The results showed that SA was associated with single-organ FSD (RR = 1.51; 95% CI = 1.22–1.87), multi-organ FSD (RR = 3.51; 95% CI = 1.89–6.49), CWP (RR = 1.28; 95% CI = 0.83–1.98), IB (RR = 2.00; 95% CI = 1.30–3.07), CF (RR = 1.81; 95% CI = 1.42–2.32), WAD (RR = 2.62; 95% CI = 1.37–5.03), MCS (RR = 3.04; 95% CI = 1.79–5.17), emotional distress (RR = 1.75; 95% CI = 1.21–2.54), and health anxiety (RR = 1.65; 95% CI = 1.10–2.46).

Overall, SA victims experienced significantly more somatic symptoms than individuals not exposed to SA. Adjusting for physical and emotional abuse did not change the observed associations. Our results suggest a large impact of SA on the overall somatic and mental health of SA victims. Due to the cross-sectional study design, further studies are required.

10. Cognitive profile in functional disorders

Eka Roivainen, Maria Peura & Jukka Pätsi.

Cognitive Neuropsychiatry.


Introduction: Patients with functional disorders (FD) often experience cognitive problems such as forgetfulness and distractibility alongside physical symptoms that cannot be attributed to a known somatic disease.

Method: Test scores of cognitive tests and psychiatric rating scales of 100 outpatients diagnosed with a functional disorder were compared to a control group (n = 300) of patients with other diagnoses and to test norms for the general population.

Results: Out of the 100 patients with functional disorders, 59 reported significant subjective cognitive symptoms. A moderate difference (d = 0.5-0.7) was found between the FD group mean and the population mean in processing speed tests, as well as in four psychiatric rating scales (depression, anxiety, phobias, somatisation) but there were no statistically significant differences in verbal and nonverbal reasoning or in logical memory. Somatisation and logical verbal memory scores were higher in the FD group compared to the control group.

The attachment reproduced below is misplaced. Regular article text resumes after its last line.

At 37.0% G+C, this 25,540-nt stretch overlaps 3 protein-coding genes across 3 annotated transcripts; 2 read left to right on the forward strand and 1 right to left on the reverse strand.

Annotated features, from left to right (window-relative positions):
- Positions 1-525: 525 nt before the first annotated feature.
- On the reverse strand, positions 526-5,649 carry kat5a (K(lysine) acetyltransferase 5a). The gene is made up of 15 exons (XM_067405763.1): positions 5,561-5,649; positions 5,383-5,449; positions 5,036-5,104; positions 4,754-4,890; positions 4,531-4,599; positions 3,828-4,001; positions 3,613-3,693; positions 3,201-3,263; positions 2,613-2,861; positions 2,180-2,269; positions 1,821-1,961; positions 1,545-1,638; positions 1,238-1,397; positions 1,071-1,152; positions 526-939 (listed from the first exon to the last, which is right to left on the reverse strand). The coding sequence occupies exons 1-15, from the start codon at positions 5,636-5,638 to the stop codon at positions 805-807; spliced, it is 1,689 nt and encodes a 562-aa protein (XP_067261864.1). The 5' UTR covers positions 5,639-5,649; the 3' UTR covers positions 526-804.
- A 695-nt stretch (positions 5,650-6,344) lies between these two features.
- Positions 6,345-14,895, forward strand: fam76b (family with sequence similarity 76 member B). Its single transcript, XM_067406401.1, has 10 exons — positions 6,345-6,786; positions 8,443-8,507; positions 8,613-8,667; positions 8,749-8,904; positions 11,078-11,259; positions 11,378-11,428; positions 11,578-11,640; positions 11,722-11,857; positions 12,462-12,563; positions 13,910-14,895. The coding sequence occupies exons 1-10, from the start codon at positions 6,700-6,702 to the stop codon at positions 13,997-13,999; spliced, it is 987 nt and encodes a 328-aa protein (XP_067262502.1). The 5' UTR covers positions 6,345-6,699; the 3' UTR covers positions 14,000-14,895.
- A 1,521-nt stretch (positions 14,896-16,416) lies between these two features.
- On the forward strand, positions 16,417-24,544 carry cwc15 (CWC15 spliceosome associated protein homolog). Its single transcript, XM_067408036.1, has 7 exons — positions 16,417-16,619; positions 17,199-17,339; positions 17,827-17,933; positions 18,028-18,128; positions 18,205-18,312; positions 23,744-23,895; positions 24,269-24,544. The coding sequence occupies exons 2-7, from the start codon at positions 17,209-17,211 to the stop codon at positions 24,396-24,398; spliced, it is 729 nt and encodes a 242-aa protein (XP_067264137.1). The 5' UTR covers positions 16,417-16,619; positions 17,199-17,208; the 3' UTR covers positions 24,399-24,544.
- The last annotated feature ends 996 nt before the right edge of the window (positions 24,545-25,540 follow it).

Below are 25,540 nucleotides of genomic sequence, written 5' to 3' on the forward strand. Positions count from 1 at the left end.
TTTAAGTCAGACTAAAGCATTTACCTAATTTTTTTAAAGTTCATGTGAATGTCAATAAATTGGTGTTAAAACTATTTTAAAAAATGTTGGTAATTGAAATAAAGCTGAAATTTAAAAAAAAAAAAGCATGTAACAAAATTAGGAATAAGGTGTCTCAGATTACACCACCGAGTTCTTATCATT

Conclusion: The findings of the study suggest that a decline in processing speed is a central feature in the cognitive profile of patients with functional disorders.

11. Repetitive Transcranial Magnetic Stimulation Ameliorates Symptoms in Patients with Myalgic Encephalomyelitis (Chronic Fatigue Syndrome)

Miwa K and Inoue Y.

IBRO Neuroscience Reports (2023).


  • Repetitive transcranial magnetic stimulation (rTMS) was applied to the brain in patients with myalgic encephalomyelitis.
  • After therapy, the restriction of activity of daily living was ameliorated in most patients.
  • rTMS alleviated various symptoms, especially orthostatic intolerance and disequilibrium.


Background: Central nervous system dysfunction has been postulated to cause debilitating symptoms in patients with myalgic encephalomyelitis (ME) (originally called “chronic fatigue syndrome”). Repetitive transcranial magnetic stimulation (rTMS) is a newly developed neuromodulatory procedure and has been suggested to facilitate the cortical neural activity.